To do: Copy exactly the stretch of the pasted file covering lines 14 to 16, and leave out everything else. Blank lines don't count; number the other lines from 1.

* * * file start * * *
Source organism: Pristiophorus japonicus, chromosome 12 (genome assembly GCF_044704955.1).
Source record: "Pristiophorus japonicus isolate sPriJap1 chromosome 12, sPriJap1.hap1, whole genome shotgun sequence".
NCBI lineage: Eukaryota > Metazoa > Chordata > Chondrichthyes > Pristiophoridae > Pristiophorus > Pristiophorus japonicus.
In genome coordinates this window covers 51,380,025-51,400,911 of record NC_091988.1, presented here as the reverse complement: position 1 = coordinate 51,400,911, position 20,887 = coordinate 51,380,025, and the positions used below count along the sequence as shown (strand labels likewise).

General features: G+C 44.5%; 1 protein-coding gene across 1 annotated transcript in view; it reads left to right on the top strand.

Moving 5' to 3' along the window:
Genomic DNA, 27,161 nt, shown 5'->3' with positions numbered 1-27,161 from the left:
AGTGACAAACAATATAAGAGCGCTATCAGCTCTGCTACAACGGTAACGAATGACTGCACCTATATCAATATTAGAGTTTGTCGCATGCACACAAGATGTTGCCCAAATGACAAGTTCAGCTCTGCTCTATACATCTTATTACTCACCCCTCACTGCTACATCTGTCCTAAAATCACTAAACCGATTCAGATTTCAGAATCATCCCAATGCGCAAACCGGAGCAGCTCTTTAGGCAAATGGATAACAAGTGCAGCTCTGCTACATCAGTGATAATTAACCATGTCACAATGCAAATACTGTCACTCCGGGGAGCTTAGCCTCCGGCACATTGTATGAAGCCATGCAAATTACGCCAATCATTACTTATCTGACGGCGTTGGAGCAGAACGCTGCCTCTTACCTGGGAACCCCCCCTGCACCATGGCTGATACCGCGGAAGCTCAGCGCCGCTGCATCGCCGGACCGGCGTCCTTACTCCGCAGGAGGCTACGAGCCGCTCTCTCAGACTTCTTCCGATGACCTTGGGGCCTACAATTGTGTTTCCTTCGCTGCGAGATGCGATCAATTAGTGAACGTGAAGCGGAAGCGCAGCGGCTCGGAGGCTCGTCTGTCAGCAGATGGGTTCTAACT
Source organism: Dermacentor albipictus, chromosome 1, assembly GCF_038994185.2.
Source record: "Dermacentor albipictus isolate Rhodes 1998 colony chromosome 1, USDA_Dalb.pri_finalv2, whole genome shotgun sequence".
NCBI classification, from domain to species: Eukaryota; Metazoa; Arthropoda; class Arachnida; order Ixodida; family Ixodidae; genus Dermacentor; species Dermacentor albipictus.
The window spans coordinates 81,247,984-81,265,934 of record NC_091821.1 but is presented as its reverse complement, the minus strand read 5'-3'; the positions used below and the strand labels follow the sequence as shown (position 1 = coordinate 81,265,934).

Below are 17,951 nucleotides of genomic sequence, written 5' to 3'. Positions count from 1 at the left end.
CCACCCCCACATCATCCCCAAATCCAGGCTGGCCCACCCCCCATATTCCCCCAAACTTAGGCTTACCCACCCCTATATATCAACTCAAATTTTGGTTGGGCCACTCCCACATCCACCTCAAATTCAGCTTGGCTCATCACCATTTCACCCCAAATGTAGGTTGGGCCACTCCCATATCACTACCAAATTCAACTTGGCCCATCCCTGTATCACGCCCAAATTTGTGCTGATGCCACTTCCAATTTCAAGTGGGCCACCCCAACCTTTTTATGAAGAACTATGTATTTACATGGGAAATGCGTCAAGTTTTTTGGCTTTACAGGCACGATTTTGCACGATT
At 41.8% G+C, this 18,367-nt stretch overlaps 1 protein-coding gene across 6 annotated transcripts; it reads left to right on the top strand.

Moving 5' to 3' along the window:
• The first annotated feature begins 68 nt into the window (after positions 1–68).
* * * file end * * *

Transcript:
CCACCCCCACATCATCCCCAAATCCAGGCTGGCCCACCCCCCATATTCCCCCAAACTTAGGCTTACCCACCCCTATATATCAACTCAAATTTTGGTTGGGCCACTCCCACATCCACCTCAAATTCAGCTTGGCTCATCACCATTTCACCCCAAATGTAGGTTGGGCCACTCCCATATCACTACCAAATTCAACTTGGCCCATCCCTGTATCACGCCCAAATTTGTGCTGATGCCACTTCCAATTTCAAGTGGGCCACCCCAACCTTTTTATGAAGAACTATGTATTTACATGGGAAATGCGTCAAGTTTTTTGGCTTTACAGGCACGATTTTGCACGATT
At 41.8% G+C, this 18,367-nt stretch overlaps 1 protein-coding gene across 6 annotated transcripts; it reads left to right on the top strand.

Moving 5' to 3' along the window: